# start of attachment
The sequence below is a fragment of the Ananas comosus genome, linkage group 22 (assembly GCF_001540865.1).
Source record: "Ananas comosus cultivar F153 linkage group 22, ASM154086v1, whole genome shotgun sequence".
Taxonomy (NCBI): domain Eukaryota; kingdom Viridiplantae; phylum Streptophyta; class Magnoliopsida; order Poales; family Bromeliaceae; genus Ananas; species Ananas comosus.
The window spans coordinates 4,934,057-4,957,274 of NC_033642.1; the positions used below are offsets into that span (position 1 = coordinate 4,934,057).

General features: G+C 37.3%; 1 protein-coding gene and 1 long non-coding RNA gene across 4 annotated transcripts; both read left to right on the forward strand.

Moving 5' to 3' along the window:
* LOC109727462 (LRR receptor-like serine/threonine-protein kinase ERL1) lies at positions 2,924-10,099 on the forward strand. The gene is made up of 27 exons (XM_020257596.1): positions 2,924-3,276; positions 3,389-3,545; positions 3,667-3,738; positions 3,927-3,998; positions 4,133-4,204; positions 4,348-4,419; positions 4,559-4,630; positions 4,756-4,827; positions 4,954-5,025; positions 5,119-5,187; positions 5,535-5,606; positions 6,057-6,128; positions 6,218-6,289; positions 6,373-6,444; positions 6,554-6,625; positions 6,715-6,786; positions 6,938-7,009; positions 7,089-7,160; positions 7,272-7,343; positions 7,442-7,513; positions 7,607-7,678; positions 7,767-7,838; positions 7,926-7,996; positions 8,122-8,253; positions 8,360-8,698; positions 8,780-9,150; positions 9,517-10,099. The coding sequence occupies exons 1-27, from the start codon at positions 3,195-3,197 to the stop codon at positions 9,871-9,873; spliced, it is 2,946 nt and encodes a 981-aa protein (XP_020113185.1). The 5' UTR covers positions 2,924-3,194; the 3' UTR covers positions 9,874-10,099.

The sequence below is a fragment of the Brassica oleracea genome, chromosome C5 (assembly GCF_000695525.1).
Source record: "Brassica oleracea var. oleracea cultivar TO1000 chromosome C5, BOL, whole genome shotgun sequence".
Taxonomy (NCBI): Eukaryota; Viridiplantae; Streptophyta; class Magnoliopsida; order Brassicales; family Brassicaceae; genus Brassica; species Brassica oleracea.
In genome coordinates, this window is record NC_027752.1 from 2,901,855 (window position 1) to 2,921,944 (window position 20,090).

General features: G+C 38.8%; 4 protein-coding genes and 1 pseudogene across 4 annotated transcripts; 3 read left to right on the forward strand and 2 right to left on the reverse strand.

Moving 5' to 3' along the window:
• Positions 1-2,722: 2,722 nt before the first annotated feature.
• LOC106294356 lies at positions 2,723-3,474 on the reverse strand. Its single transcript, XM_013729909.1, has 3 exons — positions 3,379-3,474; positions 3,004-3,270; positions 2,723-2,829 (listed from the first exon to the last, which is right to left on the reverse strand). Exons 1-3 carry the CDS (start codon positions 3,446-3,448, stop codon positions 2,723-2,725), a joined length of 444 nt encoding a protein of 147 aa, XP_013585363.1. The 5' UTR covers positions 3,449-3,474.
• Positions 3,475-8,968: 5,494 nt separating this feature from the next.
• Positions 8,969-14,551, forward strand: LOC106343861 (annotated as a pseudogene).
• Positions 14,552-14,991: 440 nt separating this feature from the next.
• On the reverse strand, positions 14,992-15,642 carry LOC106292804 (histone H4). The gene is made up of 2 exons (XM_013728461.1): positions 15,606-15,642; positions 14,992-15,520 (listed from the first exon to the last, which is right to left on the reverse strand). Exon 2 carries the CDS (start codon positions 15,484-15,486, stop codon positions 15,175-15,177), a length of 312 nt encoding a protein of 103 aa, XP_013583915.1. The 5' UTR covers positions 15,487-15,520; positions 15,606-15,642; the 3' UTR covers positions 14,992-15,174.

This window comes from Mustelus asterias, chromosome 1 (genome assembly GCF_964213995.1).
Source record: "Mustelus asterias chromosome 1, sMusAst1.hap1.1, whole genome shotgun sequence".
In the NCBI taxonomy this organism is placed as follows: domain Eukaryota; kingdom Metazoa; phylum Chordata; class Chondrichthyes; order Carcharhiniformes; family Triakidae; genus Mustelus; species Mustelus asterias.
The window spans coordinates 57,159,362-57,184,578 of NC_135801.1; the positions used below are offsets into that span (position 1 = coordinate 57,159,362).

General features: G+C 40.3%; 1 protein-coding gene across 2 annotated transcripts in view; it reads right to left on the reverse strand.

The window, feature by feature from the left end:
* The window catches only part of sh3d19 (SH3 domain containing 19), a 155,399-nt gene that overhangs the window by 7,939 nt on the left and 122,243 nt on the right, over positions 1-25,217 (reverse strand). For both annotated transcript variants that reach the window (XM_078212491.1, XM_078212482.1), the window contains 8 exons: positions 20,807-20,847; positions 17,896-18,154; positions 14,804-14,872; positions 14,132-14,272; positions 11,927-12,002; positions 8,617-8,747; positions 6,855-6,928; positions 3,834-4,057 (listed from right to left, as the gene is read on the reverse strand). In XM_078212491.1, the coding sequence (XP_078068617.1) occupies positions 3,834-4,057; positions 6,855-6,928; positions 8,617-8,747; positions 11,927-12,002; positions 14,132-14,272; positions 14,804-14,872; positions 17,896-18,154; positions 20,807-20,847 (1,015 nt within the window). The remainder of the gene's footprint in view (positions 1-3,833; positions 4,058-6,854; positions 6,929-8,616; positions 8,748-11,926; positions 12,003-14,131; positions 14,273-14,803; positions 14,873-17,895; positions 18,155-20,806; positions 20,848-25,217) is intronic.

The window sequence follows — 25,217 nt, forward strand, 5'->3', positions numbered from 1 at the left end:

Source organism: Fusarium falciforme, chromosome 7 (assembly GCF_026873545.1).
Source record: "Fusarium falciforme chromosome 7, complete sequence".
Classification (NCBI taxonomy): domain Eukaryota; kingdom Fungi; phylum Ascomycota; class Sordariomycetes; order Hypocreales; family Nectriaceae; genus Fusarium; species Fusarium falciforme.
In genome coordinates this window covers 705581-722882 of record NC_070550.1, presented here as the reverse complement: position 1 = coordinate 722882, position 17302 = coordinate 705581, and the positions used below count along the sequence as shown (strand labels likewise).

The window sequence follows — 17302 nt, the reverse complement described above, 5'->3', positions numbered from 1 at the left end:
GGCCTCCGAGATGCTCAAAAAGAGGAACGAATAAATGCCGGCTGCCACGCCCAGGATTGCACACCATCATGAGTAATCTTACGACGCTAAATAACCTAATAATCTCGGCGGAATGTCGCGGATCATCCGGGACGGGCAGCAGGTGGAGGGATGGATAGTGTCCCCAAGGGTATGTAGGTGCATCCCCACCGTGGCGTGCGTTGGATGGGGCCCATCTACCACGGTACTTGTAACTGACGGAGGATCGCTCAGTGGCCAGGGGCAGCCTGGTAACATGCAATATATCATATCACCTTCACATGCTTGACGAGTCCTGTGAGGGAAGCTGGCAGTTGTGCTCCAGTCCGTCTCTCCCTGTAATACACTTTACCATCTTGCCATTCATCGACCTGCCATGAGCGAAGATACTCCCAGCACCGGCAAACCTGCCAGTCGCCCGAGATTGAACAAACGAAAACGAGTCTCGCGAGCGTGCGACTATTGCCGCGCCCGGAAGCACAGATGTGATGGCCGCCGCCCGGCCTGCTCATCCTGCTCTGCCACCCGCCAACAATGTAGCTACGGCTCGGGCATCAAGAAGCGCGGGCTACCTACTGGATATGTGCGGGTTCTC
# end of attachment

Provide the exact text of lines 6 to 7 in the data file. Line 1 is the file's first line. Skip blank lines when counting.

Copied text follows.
Moving 5' to 3' along the window:
* LOC109727462 (LRR receptor-like serine/threonine-protein kinase ERL1) lies at positions 2,924-10,099 on the forward strand. The gene is made up of 27 exons (XM_020257596.1): positions 2,924-3,276; positions 3,389-3,545; positions 3,667-3,738; positions 3,927-3,998; positions 4,133-4,204; positions 4,348-4,419; positions 4,559-4,630; positions 4,756-4,827; positions 4,954-5,025; positions 5,119-5,187; positions 5,535-5,606; positions 6,057-6,128; positions 6,218-6,289; positions 6,373-6,444; positions 6,554-6,625; positions 6,715-6,786; positions 6,938-7,009; positions 7,089-7,160; positions 7,272-7,343; positions 7,442-7,513; positions 7,607-7,678; positions 7,767-7,838; positions 7,926-7,996; positions 8,122-8,253; positions 8,360-8,698; positions 8,780-9,150; positions 9,517-10,099. The coding sequence occupies exons 1-27, from the start codon at positions 3,195-3,197 to the stop codon at positions 9,871-9,873; spliced, it is 2,946 nt and encodes a 981-aa protein (XP_020113185.1). The 5' UTR covers positions 2,924-3,194; the 3' UTR covers positions 9,874-10,099.